It is not only a long history of war narratives that suggest women are more peaceful than men, but sometimes women (and even feminists) themselves. In fact, in International Relations (IR) scholarship, a significant amount of the first generation of work on gender and global politics emphasized women’s place as outside of war and conflict, peaceful themselves and in opposition to men’s wars. This scholarship reflected a number of women’s peace movements in the global political arena, including but not limited to the Greenham Women’s Common, the Women’s International League for Peace and Freedom, and Women in Black.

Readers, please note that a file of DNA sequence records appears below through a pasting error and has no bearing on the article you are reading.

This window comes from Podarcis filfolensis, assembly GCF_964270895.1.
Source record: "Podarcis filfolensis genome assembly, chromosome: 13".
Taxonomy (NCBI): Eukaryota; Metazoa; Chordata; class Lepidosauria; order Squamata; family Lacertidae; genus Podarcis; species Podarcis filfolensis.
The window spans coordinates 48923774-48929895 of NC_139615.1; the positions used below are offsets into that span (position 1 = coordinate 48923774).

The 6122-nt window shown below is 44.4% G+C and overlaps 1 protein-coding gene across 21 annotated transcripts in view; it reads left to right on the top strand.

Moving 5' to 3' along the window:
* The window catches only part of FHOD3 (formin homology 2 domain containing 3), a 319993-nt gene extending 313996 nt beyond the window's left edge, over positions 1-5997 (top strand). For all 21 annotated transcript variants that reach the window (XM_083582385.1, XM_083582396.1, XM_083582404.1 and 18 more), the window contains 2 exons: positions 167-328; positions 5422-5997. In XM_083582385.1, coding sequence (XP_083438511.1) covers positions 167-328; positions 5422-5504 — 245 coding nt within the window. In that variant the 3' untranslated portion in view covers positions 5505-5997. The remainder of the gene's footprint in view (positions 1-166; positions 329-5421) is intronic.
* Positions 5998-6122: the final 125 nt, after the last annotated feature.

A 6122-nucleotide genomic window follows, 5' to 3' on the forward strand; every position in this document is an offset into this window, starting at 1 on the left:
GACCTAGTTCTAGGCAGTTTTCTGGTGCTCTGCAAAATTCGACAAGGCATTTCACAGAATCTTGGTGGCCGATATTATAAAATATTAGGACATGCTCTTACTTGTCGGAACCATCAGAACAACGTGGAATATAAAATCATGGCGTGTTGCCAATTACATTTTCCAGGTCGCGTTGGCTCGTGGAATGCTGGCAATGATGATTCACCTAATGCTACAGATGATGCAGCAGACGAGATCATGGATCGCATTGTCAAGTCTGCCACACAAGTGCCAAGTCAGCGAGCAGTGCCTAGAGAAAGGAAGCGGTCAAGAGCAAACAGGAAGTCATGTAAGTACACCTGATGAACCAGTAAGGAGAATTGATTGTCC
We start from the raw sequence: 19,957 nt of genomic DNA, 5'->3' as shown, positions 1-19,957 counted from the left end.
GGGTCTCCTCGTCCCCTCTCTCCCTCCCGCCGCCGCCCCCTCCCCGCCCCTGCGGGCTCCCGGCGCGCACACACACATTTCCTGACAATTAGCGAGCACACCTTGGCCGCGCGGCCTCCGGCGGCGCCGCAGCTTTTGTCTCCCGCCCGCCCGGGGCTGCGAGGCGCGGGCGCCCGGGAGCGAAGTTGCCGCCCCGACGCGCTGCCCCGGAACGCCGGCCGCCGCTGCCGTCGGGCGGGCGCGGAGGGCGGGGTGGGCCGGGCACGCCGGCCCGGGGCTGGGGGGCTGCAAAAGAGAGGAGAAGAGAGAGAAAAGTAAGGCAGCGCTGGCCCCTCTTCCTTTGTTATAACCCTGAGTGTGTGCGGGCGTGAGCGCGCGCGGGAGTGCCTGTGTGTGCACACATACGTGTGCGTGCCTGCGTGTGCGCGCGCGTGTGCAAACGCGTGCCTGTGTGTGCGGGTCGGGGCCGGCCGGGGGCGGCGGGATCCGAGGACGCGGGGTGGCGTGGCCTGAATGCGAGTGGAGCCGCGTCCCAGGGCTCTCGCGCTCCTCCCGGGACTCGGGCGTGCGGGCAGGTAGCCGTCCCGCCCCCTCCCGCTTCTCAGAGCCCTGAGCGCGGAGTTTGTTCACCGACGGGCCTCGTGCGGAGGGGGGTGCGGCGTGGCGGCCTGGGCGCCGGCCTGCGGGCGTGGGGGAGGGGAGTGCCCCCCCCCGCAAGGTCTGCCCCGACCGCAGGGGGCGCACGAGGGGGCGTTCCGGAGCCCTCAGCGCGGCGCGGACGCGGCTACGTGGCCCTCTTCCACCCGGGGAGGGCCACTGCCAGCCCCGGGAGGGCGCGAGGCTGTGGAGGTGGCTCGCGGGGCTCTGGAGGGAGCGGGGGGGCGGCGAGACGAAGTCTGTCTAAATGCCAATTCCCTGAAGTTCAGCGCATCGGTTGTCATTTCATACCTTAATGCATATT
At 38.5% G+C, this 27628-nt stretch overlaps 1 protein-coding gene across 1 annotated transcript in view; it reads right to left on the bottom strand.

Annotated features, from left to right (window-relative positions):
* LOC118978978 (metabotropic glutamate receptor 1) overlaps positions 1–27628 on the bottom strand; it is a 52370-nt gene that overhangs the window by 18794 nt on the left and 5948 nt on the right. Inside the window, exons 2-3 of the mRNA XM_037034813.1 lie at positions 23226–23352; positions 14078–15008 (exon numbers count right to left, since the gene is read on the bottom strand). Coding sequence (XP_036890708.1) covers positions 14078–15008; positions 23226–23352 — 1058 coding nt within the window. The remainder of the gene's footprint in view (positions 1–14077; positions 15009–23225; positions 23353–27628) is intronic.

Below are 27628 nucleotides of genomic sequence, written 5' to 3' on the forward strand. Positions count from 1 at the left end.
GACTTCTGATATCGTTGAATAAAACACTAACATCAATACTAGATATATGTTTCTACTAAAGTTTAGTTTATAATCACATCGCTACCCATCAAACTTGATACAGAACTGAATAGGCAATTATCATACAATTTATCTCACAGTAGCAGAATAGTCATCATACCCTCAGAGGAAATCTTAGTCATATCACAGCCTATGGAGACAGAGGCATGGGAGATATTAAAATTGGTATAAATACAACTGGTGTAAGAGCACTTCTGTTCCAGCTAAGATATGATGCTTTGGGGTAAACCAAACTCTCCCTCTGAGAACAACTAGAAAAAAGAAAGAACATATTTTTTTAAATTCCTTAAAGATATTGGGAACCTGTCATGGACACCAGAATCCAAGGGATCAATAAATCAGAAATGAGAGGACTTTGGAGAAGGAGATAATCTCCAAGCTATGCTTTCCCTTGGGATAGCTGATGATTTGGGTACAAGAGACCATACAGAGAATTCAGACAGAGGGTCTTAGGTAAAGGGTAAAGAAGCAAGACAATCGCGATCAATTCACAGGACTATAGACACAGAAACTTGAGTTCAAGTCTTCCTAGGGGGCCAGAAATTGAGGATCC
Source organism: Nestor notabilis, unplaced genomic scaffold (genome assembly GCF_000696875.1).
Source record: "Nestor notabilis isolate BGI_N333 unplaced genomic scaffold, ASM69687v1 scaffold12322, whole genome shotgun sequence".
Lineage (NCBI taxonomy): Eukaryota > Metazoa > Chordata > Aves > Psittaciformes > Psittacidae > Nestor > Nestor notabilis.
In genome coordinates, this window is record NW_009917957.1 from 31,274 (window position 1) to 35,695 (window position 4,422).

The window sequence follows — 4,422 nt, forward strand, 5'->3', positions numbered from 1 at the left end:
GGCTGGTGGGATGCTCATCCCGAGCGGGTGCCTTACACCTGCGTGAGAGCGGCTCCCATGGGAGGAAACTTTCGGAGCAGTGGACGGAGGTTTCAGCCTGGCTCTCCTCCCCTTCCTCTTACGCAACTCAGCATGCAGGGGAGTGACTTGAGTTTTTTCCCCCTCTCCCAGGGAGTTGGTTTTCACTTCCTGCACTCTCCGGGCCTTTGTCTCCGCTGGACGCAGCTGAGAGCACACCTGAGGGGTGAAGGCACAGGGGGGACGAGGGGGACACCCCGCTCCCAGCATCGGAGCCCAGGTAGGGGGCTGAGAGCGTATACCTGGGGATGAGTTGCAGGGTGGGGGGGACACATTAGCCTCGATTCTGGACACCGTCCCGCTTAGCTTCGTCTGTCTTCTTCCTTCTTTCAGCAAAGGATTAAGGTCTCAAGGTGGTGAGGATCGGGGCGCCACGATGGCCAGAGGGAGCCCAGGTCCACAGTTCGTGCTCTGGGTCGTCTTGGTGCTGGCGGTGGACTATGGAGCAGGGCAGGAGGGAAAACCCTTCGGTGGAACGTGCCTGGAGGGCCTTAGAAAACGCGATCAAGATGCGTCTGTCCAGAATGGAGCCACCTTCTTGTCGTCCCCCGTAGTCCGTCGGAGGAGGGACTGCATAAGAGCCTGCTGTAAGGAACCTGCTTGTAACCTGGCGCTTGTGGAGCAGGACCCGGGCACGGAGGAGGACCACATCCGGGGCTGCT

People who see women as more peaceful than men suggest different reasons why, but all of their reasons are based on the idea that women have something essential in common. Some accounts trace women’s peacefulness to women’s physical weakness—because women are smaller and daintier than men, they are less able to protect themselves. Women’s inability to protect themselves made them conflict averse by default, which evolved into a personal and political commitment to peace. Other accounts relate women’s peacefulness to their innocence—women are perceived as more pure than men, without the need to get their proverbial hands dirty in the business of politics and war. In these stories, women have the privileged position of not having to deal with war, and can therefore preserve their purity while men fight for, and over, them and their protection. Still other accounts relate women’s peacefulness to motherhood, suggesting that the natural bond between women and their children makes women more nurturing, which leads them to be more peaceful. In this view, women see how fragile and vulnerable children are, and come to love and care for their children. They then see other people (whether friend or enemy) as someone else’s children, and have a sense of compassion that only motherhood can bring.